Keeping Kids Healthy and Eating Nutritious Foods | My Family Travels

Follow these suggestions for creating healthy eating habits at home and on the road.

One thing that most parents have in common is the struggle to insure that their kids eat healthy foods. For many, it seems like an endless battle that they are not sure they will win. After all, while they try to teach their kids good eating habits, they are competing against multi-million dollar advertising campaigns from companies selling unhealthy foods and snacks.

According to the American Academy of Pediatrics (AAP), proper nutrition for kids begins with making wise food purchases at the grocery store. The AAP also reports that teaching children from a young age about proper nutrition will create habits that can last a lifetime. Children need a variety of foods in order to build healthy bones and stay healthy. However, many parents find it difficult to get them to eat those healthy foods.

One of the more prevalent habits is what the National Institutes of Health (NIH) refers to as a “food jag,” where children get hung up on wanting to eat the same foods repeatedly and are afraid to try to new items. They report the behavior is normal, doesn’t usually last long, and is often a way of expressing independence. To remedy the situation, they suggest parents should not worry about their child not eating much at one meal since they usually self-regulate their eating and will fill up at the next one. If the child is still growing properly and, he or she is likely still meeting their nutrition requirements.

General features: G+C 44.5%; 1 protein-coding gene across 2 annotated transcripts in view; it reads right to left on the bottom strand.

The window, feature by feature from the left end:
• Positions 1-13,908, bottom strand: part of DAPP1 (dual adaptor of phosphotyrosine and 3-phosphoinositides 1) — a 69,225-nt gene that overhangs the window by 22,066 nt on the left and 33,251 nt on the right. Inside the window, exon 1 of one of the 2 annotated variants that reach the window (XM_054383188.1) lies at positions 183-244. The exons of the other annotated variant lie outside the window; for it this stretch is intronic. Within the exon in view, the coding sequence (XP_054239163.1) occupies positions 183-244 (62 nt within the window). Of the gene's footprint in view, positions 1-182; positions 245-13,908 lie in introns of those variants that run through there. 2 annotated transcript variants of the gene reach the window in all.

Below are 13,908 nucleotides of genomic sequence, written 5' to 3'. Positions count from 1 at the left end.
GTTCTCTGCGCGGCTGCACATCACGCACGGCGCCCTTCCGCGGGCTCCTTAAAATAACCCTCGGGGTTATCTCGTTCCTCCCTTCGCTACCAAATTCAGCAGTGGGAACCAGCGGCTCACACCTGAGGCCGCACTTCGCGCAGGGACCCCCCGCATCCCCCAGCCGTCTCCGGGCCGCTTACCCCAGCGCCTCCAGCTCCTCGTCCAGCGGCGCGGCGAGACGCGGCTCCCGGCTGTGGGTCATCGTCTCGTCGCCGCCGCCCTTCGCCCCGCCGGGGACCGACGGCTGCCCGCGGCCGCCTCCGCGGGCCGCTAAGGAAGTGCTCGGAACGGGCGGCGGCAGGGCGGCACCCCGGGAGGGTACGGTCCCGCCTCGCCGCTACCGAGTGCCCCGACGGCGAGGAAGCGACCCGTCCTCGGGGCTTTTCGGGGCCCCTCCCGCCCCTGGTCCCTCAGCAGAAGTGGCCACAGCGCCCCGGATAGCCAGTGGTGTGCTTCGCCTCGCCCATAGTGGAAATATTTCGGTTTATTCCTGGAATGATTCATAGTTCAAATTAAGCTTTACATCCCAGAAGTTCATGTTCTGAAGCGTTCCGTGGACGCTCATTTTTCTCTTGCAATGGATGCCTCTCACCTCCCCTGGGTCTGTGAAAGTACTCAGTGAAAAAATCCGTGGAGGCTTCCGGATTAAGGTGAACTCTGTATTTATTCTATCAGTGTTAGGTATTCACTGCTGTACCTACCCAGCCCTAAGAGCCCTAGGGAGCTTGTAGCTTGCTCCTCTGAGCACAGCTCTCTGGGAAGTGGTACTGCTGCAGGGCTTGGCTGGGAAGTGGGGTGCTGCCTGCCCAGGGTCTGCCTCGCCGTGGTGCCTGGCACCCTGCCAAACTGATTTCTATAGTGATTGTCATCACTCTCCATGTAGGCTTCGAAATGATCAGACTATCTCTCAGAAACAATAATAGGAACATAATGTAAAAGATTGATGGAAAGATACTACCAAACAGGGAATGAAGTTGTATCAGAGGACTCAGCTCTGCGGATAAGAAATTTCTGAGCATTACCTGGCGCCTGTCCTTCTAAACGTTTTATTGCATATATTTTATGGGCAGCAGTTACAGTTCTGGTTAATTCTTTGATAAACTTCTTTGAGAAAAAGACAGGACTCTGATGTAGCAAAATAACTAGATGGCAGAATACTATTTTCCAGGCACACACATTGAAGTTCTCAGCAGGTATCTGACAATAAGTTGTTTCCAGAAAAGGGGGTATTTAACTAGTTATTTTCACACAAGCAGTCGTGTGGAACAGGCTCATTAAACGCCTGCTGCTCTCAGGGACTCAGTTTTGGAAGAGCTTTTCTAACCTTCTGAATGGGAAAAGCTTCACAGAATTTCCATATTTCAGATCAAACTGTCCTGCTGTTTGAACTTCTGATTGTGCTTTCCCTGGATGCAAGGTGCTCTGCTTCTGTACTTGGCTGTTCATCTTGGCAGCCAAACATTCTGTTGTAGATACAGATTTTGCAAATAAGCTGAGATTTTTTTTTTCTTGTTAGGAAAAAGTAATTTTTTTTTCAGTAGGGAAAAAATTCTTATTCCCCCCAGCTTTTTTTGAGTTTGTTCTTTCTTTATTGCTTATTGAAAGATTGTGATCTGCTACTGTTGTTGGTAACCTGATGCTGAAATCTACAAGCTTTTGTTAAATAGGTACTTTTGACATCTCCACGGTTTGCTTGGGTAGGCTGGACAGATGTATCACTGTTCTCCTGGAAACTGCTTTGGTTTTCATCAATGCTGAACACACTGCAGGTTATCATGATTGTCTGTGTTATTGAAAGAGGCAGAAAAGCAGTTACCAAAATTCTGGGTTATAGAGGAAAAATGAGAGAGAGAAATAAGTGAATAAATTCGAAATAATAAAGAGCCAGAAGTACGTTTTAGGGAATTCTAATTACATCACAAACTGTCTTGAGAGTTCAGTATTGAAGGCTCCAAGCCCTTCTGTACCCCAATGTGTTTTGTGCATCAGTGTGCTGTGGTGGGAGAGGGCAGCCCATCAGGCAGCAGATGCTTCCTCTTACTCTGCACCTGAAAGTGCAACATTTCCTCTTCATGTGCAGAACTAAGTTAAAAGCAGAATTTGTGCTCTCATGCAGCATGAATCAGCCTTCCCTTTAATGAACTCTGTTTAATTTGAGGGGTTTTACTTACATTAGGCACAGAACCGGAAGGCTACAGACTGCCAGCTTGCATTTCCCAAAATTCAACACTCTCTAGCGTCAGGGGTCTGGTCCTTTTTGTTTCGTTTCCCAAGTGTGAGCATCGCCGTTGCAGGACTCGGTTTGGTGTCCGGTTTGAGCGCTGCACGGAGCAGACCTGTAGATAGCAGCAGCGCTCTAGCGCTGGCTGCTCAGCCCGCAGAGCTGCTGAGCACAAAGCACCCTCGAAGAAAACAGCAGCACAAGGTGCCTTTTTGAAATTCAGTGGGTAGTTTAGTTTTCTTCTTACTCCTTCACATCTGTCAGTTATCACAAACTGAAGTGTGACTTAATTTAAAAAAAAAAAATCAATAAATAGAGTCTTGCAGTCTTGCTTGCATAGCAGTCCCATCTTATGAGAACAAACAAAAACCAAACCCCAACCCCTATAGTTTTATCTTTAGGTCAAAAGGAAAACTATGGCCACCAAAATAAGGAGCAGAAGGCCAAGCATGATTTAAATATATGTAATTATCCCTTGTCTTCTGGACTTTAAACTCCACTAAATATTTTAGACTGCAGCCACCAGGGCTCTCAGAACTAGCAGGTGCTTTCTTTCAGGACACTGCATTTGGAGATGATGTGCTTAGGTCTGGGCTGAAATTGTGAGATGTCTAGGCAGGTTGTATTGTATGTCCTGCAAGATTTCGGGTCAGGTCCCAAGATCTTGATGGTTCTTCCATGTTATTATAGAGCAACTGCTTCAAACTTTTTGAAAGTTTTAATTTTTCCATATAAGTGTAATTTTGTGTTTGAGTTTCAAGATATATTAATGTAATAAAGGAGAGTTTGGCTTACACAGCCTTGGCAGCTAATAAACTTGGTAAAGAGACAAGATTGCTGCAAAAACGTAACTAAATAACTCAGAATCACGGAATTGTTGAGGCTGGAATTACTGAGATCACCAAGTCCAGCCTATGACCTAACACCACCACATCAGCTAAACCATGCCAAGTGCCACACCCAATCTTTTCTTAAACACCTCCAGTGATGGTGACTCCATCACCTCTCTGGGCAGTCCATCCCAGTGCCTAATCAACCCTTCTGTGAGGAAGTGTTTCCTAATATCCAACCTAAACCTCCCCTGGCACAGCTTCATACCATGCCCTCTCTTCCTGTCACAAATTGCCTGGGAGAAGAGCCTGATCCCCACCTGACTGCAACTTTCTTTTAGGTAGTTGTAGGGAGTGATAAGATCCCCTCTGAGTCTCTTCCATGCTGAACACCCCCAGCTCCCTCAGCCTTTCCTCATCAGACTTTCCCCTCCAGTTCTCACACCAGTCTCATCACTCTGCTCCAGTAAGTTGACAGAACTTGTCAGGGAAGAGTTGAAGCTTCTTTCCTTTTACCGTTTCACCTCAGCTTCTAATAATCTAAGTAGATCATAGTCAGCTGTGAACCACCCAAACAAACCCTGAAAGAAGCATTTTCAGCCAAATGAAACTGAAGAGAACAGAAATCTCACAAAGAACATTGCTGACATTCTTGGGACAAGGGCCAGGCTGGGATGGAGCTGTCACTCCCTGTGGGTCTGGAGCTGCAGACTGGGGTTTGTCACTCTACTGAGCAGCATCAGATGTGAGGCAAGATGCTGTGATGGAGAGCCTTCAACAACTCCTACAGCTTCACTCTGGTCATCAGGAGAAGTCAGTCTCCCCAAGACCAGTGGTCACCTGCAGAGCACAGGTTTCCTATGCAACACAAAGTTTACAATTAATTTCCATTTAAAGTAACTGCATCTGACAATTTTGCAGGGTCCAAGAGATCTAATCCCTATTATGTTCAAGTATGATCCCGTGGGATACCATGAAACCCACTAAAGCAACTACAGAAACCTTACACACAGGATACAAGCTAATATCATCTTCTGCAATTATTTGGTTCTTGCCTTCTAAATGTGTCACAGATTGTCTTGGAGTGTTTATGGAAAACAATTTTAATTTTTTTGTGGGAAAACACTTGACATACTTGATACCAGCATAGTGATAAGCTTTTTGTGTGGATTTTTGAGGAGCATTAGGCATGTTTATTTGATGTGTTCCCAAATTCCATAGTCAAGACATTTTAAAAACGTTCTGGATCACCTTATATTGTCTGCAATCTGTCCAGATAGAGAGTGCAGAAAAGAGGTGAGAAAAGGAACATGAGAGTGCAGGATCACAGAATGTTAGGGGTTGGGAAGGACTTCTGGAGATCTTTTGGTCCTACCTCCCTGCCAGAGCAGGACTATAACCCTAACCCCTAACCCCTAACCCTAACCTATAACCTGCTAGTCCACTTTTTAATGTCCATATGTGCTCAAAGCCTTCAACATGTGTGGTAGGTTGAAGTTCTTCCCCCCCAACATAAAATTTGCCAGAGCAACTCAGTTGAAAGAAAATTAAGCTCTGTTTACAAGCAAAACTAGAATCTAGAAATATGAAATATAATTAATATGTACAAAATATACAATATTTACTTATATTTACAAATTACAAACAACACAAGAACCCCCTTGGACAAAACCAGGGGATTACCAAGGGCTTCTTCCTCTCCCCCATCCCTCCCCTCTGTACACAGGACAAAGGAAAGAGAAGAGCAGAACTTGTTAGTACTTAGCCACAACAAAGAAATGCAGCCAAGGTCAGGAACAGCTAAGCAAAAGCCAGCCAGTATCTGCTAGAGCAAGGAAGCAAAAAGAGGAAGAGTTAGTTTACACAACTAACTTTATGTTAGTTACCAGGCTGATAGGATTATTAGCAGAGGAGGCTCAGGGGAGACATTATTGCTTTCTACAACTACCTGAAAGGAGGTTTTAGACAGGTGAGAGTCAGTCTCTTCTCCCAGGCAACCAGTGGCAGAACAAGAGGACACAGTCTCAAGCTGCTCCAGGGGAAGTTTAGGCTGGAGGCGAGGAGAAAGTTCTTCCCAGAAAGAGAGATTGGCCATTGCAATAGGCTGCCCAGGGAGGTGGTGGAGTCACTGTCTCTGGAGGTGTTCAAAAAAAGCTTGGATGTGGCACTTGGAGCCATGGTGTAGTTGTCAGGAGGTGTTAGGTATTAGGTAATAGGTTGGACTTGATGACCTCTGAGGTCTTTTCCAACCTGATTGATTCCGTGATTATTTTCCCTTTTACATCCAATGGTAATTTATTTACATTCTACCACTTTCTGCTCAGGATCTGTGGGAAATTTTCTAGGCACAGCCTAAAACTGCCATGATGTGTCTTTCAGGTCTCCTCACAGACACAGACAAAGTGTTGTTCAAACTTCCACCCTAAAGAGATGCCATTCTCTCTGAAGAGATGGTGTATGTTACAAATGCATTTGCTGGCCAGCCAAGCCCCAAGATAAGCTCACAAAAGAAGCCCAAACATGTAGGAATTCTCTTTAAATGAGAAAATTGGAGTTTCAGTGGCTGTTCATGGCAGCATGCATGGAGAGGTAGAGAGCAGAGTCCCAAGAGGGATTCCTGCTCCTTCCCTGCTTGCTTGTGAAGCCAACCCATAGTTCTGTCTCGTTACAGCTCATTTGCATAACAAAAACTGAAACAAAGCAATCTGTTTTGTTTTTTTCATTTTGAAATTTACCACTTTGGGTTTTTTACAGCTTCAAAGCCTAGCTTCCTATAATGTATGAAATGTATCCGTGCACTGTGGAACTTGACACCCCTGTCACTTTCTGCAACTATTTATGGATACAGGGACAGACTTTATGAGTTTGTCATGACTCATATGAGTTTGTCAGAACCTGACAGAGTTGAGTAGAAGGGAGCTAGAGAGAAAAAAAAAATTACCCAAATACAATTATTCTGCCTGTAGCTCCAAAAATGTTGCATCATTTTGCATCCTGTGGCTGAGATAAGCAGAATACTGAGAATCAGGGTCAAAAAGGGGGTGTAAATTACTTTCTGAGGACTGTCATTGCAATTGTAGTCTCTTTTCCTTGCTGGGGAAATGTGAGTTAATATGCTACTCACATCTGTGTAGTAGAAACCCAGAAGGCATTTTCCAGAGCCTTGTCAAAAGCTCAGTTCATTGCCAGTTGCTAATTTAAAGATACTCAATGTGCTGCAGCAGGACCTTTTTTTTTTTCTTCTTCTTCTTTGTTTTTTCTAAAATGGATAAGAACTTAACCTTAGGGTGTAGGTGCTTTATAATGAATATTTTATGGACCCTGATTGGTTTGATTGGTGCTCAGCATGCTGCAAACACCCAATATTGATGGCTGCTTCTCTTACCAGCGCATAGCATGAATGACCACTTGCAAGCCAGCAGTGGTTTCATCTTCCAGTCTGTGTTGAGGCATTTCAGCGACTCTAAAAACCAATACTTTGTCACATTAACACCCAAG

Chef Enzo Febbraro, co-owner and executive chef of D’Acqua Ristorante in Washington, DC where kids are welcome, advises. “It can be a challenge to help children learn healthy eating skills. But, it’s worth it in the long run. Parents just have to be creative and keep at it.”

To help food-related problems, and to keep kids eating healthily, the NIH suggests:

  • Parents should always set a good example by following good eating habits.
  • Meals should be offered that include different colors and textures and are eye-appealing.
  • Parents should start introducing new tastes from a very early age, around six months, in the form of a variety of baby foods.
  • Children should never be coerced, punished, or forced to eat foods. Parents should encourage them to try at least one bite to see if they like it.
  • High-sugar snacks should be avoided because they will prevent the child from being hungry for meals.
  • Avoid labeling the child. If a child has tried carrots one time and didn’t like them, that doesn’t mean they don’t like carrots. It often takes multiple times of trying a food for a child to acquire a taste for it.
  • Always provide scheduled meals and snacks; they are important to growing bodies. Snacks should be healthy, in the form of fruits, vegetables and whole grains.
  • Offer small portions, especially of foods that are new to a child. When they see a plate filled with food, it can be intimidating and may make them not want to try it.
  • Be consistent about offering healthy and nutritious foods eat each meal. When children see that it is part of the family routine, they will learn to accept it and will carry their good eating habits into adulthood.
  • Have older children help with food preparation, which will get them more interested in eating what they helped to make.
  • Only offer one new food at a time, and be patient. It may take a while for them to like the new item, but parents should still keep offering it.

 

 

 

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